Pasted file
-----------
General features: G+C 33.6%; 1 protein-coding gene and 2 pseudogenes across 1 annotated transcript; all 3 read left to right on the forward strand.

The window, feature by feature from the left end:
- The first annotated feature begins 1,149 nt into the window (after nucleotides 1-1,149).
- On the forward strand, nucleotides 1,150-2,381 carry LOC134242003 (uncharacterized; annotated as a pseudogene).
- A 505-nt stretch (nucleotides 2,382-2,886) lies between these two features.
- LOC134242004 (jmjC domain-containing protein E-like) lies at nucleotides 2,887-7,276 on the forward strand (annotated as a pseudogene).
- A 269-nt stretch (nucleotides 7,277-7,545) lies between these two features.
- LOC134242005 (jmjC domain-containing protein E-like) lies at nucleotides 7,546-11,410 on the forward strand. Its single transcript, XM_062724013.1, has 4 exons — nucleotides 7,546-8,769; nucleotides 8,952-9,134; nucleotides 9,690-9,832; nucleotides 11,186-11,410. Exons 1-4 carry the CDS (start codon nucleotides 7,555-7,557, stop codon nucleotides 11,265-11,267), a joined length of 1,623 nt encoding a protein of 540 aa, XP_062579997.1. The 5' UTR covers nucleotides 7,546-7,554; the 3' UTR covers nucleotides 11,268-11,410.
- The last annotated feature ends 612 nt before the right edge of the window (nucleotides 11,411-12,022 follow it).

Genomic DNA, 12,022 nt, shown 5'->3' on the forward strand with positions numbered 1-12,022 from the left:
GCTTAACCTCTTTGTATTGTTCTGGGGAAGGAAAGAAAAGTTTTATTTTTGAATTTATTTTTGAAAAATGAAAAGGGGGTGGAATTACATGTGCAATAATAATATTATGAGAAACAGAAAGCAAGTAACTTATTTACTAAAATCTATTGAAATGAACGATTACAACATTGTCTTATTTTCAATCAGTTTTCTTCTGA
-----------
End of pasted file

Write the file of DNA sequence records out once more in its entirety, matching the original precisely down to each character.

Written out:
General features: G+C 33.6%; 1 protein-coding gene and 2 pseudogenes across 1 annotated transcript; all 3 read left to right on the forward strand.

The window, feature by feature from the left end:
- The first annotated feature begins 1,149 nt into the window (after nucleotides 1-1,149).
- On the forward strand, nucleotides 1,150-2,381 carry LOC134242003 (uncharacterized; annotated as a pseudogene).
- A 505-nt stretch (nucleotides 2,382-2,886) lies between these two features.
- LOC134242004 (jmjC domain-containing protein E-like) lies at nucleotides 2,887-7,276 on the forward strand (annotated as a pseudogene).
- A 269-nt stretch (nucleotides 7,277-7,545) lies between these two features.
- LOC134242005 (jmjC domain-containing protein E-like) lies at nucleotides 7,546-11,410 on the forward strand. Its single transcript, XM_062724013.1, has 4 exons — nucleotides 7,546-8,769; nucleotides 8,952-9,134; nucleotides 9,690-9,832; nucleotides 11,186-11,410. Exons 1-4 carry the CDS (start codon nucleotides 7,555-7,557, stop codon nucleotides 11,265-11,267), a joined length of 1,623 nt encoding a protein of 540 aa, XP_062579997.1. The 5' UTR covers nucleotides 7,546-7,554; the 3' UTR covers nucleotides 11,268-11,410.
- The last annotated feature ends 612 nt before the right edge of the window (nucleotides 11,411-12,022 follow it).

Genomic DNA, 12,022 nt, shown 5'->3' on the forward strand with positions numbered 1-12,022 from the left:
GCTTAACCTCTTTGTATTGTTCTGGGGAAGGAAAGAAAAGTTTTATTTTTGAATTTATTTTTGAAAAATGAAAAGGGGGTGGAATTACATGTGCAATAATAATATTATGAGAAACAGAAAGCAAGTAACTTATTTACTAAAATCTATTGAAATGAACGATTACAACATTGTCTTATTTTCAATCAGTTTTCTTCTGA